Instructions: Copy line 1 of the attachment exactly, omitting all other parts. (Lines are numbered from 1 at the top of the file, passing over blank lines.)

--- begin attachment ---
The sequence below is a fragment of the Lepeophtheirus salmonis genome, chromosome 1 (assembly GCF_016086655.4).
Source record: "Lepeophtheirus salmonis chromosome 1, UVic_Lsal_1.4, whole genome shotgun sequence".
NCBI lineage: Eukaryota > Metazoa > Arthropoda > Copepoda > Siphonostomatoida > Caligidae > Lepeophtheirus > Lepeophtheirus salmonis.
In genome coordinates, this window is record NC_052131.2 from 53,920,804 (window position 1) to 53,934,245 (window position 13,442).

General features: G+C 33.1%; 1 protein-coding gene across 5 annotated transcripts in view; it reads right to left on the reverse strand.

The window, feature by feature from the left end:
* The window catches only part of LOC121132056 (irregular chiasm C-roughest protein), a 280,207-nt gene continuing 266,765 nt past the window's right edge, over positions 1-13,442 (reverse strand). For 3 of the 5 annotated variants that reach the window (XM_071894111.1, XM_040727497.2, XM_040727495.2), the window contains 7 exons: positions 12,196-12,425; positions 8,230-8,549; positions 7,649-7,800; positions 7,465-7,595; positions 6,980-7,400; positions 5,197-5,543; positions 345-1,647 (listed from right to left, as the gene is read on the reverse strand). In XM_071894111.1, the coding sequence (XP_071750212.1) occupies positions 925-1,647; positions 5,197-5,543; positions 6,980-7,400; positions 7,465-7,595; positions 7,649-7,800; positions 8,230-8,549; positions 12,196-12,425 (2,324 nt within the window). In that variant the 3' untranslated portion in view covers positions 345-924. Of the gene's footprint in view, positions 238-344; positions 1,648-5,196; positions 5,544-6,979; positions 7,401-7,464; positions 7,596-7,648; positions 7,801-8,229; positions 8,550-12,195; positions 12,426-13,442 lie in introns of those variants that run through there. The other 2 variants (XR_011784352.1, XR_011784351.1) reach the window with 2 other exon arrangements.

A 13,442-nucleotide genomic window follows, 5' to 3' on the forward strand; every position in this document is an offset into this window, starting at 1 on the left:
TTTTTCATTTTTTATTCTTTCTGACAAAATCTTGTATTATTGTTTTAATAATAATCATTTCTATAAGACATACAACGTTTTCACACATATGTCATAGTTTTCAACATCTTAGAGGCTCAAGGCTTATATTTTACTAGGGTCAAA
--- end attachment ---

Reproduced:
The sequence below is a fragment of the Lepeophtheirus salmonis genome, chromosome 1 (assembly GCF_016086655.4).